In those early days of volcanic fireworks, rescue workers first installed ropes to help people navigate the steep terrain. It was still winter, there was snow, people twisted ankles. Cars were parked along the road for over two miles (5km). It was a festival-like atmosphere, with as many as 5,000 people visiting each day. It’s now estimated that more than a third of all Icelanders (over 100,000 people) have made the trek to see the active volcano, and tourists have begun to fly in from around the globe.
When I first arrived, the volcanic activity was episodic almost like a pulse—you could feel the heartbeat of the Earth. Glowing rivers of magma spilled across the surrounding landscape with each event. Each eruption cycle starts slowly with growing streams of red-hot lava spilling over the lowest point along the crater rim. In less than a minute it transforms into full-on lava falls, cascading over the rim, while fountains inside the crater eject magma skyward.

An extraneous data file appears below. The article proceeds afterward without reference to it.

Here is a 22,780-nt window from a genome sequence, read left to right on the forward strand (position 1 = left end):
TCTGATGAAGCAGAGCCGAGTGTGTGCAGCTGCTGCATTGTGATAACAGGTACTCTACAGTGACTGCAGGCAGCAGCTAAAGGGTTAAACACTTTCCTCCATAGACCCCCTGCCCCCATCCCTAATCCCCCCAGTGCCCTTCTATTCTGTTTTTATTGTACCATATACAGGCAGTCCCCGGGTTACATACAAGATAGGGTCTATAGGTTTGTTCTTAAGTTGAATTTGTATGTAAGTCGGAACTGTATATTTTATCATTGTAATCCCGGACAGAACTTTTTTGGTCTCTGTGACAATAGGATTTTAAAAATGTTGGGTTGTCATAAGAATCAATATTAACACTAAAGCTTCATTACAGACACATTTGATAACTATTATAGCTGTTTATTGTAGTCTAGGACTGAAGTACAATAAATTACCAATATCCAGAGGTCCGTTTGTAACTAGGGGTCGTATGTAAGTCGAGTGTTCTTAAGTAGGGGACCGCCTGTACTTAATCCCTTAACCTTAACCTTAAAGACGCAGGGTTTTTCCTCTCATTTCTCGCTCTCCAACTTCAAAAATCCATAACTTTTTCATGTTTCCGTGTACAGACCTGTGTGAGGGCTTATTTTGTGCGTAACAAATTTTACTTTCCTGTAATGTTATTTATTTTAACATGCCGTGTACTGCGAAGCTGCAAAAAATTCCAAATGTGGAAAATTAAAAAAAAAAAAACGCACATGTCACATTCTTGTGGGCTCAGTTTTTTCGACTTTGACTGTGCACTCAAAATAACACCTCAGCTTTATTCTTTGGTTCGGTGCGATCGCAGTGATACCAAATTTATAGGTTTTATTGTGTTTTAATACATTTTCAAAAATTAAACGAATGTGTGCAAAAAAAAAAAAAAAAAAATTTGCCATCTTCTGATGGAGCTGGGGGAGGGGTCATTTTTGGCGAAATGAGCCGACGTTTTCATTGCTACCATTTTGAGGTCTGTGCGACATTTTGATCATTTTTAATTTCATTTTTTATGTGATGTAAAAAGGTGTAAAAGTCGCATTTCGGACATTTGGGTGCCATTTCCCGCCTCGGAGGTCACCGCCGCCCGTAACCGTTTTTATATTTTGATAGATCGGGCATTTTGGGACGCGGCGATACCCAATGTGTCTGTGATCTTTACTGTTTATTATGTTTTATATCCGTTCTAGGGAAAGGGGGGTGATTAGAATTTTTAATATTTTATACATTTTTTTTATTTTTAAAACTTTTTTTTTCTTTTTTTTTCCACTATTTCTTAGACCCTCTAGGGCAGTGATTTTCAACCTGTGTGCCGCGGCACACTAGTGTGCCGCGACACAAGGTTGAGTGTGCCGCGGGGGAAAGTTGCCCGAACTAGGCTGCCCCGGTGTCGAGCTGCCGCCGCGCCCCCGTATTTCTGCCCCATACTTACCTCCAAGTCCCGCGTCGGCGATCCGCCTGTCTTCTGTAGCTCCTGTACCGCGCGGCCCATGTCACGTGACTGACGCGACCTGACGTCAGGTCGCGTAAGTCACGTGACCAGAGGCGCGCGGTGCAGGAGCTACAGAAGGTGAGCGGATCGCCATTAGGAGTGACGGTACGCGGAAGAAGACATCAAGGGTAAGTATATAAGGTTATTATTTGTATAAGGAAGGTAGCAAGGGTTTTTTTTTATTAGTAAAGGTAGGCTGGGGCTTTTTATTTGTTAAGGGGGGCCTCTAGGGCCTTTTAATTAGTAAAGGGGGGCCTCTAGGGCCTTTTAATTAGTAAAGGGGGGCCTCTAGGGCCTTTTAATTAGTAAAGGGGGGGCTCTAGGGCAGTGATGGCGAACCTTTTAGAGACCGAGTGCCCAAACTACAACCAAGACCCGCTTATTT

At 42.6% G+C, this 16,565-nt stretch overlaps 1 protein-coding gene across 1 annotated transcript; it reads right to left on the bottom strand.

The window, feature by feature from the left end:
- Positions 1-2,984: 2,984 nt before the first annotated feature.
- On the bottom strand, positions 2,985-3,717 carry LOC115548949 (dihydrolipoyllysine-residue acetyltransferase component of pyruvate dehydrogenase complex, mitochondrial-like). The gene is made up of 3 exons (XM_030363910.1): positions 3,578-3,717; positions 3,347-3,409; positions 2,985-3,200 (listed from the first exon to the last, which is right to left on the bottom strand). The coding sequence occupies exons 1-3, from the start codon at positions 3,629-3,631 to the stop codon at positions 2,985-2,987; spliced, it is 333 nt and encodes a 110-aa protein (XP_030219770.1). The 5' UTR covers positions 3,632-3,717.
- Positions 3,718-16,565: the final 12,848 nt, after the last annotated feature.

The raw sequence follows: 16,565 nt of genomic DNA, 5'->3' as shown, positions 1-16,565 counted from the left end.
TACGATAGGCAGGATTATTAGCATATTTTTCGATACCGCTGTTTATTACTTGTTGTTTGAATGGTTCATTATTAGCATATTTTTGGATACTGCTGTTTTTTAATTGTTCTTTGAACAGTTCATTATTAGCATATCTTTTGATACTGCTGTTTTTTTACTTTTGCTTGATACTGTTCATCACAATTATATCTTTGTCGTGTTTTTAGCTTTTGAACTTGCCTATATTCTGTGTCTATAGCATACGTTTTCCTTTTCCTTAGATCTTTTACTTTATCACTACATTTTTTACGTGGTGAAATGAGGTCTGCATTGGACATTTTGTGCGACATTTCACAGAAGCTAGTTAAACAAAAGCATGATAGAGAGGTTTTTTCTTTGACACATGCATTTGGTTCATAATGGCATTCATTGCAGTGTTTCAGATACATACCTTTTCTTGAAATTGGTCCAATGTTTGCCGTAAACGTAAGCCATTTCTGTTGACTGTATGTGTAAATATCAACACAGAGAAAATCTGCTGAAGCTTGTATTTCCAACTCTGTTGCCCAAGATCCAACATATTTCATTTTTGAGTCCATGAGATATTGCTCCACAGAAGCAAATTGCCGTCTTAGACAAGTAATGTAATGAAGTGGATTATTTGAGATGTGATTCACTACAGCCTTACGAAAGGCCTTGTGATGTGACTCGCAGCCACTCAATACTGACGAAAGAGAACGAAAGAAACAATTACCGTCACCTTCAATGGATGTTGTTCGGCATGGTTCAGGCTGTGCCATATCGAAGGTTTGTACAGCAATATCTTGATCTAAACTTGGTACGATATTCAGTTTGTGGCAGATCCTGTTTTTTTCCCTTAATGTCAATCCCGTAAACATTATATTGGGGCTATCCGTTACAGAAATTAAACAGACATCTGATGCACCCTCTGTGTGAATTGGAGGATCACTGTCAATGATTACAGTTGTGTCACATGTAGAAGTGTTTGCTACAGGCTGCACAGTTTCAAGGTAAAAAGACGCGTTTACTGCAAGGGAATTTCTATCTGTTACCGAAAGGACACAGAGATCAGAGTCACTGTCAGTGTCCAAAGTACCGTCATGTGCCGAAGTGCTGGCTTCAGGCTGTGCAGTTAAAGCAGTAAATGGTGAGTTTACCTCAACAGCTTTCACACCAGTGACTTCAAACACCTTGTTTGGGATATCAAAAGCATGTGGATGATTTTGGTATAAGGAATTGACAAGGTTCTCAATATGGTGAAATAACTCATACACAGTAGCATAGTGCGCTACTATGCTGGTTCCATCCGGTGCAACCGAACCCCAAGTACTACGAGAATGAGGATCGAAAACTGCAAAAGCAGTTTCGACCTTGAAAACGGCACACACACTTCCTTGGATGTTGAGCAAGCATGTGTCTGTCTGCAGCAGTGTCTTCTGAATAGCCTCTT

The landscape evolves in real time. The eruption style changed late one night when large waves of magma spilled from the crater. Part of the crater wall collapsed, widening the internal dimensions, and by the wee hours of the morning the action switched to a more continuous stream of lava, without the episodic surges. The volume flowing from the crater seemed to increase, forming glowing rivers that were spectacular to observe and photograph.
Not All Volcanoes Are Created Equally
This Icelandic eruption is different than Hawaii because of the scale and nature of the landscape. The Hawaiian chain forms a string of volcanic islands where the Pacific Plate moves over a fixed hotspot in the Earth’s mantle. Mauna Loa on the Big Island, considered the largest volcano on Earth, is known as a shield volcano because of its shape resembling a warrior’s shield. The current active volcano, Kilauea, has formed a huge caldera, a circular depression created by inward collapse as lava escapes with each successive eruption.